Aug 26, 2020
Current Trends: Supplementing Rehab with Aquatic Therapy
Wesley Sykes, managing editor

Every athlete wants the same thing: to spend more time working on his or her game and less time recovering. But the hard truth is that recovery is a pivotal piece of any athlete’s training program. 

A growing body of research reveals that allowing for sufficient recovery between workouts is a critical component in any exercise program. Not only does it help the body recover faster, but it also allows for increases in both training volume and intensity while offsetting the risk of overtraining. While proper sleep, hydration, and nutrition are all necessary parts of the recovery process, various types of therapy are equally important. 

Now, when it comes to finding the right type of therapy, there is more than one way to skin the cat. But the benefits of aquatic therapy (APT), defined as the evidence-based and skilled practice of physical therapy in an aquatic environment by a physical therapist, transcends age, and athletic ability. 

Photo: MStizza / Creative Commons

According to the Aquatic Physical Therapy Section of the American Physical Therapy Association, APT includes treatment, rehabilitation, prevention, health, wellness, and fitness of the patient/client population in an aquatic environment with or without the use of assistive, adaptive, orthotic, protective, or supportive devices and equipment. Interventions for people of all ages with various disabilities, disorders, or conditions are enhanced when performed within an aquatic environment. APT interventions are designed to maintain or improve function; balance, coordination, and agility; flexibility; aerobic capacity/endurance conditioning; gait; locomotion; and body mechanics and postural stabilization. 

Also, APT interventions are used for muscle strength, power, and endurance may include manual therapy, breathing strategies, electrotherapeutic modalities, therapeutic exercises, and functional training.

Some of the benefits of APT interventions include:

  • Improved muscle relaxation and increased peripheral circulation through the use of warm water
  • Resistance for strength training through water
  • Body awareness, balance, and trunk stability stimulated by warm water.
  • Through the reduction of gravitational forces in the pool, the ability to stand and begin gait training and strengthening exercises without causing further damage.
  • Decreased pain sensitivity as a result of the warm water and buoyancy.
  • Between-session recovery and optimal load management

It’s no wonder then, why so many professional and collegiate teams incorporate some form of aquatic therapy in its recovery programs. The Minnesota Vikings have incorporated HydroWorx’s Rejuvenate hot and cold plunge pools, as well as its underwater treadmill. 

“The hydrotherapy area is probably the showpiece of our entire athletic training room,” Eric Sugarman, MS, LAT, ATC, Vice President, Sports Medicine/Head Athletic Trainer of the Vikings, said in a press release from HydroWorx.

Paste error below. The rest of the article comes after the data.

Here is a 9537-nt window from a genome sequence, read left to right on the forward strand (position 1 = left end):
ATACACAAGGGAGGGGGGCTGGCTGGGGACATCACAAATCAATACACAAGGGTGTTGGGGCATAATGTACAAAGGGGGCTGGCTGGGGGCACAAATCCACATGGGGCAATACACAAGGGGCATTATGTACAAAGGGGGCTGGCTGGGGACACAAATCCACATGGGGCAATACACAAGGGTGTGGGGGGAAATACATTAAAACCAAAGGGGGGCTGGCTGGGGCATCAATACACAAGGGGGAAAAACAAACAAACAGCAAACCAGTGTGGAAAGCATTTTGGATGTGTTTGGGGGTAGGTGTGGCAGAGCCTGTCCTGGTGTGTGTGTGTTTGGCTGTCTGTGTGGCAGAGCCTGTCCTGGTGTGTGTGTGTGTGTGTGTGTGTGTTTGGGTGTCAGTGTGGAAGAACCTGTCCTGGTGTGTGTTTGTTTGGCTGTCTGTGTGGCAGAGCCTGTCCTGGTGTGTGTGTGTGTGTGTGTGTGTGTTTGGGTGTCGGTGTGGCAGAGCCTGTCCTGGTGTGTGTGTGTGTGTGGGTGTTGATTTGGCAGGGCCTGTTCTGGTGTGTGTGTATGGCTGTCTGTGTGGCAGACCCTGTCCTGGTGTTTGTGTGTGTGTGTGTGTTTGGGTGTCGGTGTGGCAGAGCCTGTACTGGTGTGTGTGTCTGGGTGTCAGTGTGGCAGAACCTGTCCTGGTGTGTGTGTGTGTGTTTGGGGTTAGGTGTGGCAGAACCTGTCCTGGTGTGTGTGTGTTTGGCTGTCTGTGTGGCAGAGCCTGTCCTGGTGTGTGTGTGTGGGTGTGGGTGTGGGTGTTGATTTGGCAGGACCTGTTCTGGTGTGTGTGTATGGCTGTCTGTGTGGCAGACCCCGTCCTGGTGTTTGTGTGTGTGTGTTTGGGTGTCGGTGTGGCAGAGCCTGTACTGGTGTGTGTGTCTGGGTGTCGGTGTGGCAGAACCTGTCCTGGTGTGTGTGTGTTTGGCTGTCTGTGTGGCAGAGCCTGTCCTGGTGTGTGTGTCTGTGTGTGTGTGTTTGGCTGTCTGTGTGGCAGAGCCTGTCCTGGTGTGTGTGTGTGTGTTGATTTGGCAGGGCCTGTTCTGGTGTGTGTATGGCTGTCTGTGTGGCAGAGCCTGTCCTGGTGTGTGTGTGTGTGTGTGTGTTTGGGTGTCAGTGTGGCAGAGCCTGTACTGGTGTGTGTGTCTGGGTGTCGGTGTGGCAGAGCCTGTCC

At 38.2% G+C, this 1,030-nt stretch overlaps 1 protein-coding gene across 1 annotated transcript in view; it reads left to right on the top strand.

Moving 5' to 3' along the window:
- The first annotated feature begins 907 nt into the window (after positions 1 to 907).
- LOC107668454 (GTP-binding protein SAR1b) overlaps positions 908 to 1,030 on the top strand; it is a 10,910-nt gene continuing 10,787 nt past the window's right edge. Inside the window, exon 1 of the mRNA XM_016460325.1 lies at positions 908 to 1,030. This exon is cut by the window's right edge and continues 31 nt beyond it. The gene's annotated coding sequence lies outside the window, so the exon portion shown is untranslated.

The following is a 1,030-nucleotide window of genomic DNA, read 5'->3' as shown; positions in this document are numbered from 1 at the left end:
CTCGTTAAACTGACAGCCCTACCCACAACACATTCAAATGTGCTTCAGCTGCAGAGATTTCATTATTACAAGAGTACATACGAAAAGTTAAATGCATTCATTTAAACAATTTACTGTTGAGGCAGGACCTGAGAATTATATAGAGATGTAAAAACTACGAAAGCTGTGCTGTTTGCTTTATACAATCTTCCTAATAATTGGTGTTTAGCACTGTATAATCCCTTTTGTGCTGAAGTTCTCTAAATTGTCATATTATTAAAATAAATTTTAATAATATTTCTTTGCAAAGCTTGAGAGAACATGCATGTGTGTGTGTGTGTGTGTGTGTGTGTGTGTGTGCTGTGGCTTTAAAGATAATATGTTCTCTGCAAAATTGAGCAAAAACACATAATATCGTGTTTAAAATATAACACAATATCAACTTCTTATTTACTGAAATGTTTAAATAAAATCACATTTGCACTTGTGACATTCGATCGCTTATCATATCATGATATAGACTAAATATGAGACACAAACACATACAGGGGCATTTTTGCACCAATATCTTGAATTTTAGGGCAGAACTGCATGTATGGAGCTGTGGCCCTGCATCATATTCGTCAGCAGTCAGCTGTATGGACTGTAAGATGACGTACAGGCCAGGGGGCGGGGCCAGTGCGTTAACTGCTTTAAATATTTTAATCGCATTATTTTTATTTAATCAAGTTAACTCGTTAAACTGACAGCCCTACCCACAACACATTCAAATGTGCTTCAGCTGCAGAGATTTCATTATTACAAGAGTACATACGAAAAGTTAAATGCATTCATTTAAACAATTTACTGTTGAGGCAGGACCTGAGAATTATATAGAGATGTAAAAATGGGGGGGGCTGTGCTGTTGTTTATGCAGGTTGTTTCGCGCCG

With the use of aquatic therapy, athletes, particularly those returning from injury or surgery, have seen speedier recovery times. According to a study entitled “Benefits and Use of Aquatic Therapy During Rehabilitation After ACL Reconstruction (ACLR)” published in 2019 by the International Journal of Sports Physical Therapy, the main benefit is the ability to begin certain activities ahead of schedule. 

“The main advantage of aquatic therapy in the functional recovery process is that activities or exercises can be introduced earlier in the functional recovery process than on land, potentially accelerating the recovery process and reducing the overall recovery time,” the study read. “This includes specific targeted exercises for the development or maintenance of the neuromuscular and cardiovascular (CV) systems, at a low risk of injury.”

The study goes on to suggest that to be able to effectively design the right aquatic therapy program for a post-ACLR athlete, it’s important to have a well-structured functional recovery process in place. 

While there is no gold standard approach, having a criterion-based rehab with specific checkpoints to progress through the stages is regarded as the best practice. The study broadly described the functional recovery process to include four stages: (1) Early-stage rehabilitation which is focused on resolving pain and swelling, recovering sufficient knee joint range of motion, recovery of activities of daily living including the ability to walk without crutches, and minimization of muscle atrophy; (2) Mid-stage rehabilitation which is focused on restoring strength imbalances (to within 20% of the contralateral limb), basic motor patterning (e.g., functional exercises such as squat and running gait) and physical reconditioning; (3) Late-stage rehabilitation which is focused on optimizing neuromuscular and movement performance; (4) Sport-specific re-training, consisting of on-field rehabilitation, return to training and return to competition.

It is important that the aquatic therapy program is aligned to this functional recovery approach and the specific activity fit with the functional recovery stage to optimize its implementation and improved clarity amongst all members of the sports medicine/ rehabilitation team. This ideal program should always be considered as part of a functional recovery approach comprising gym-based, pool-based, and on-field rehabilitation.

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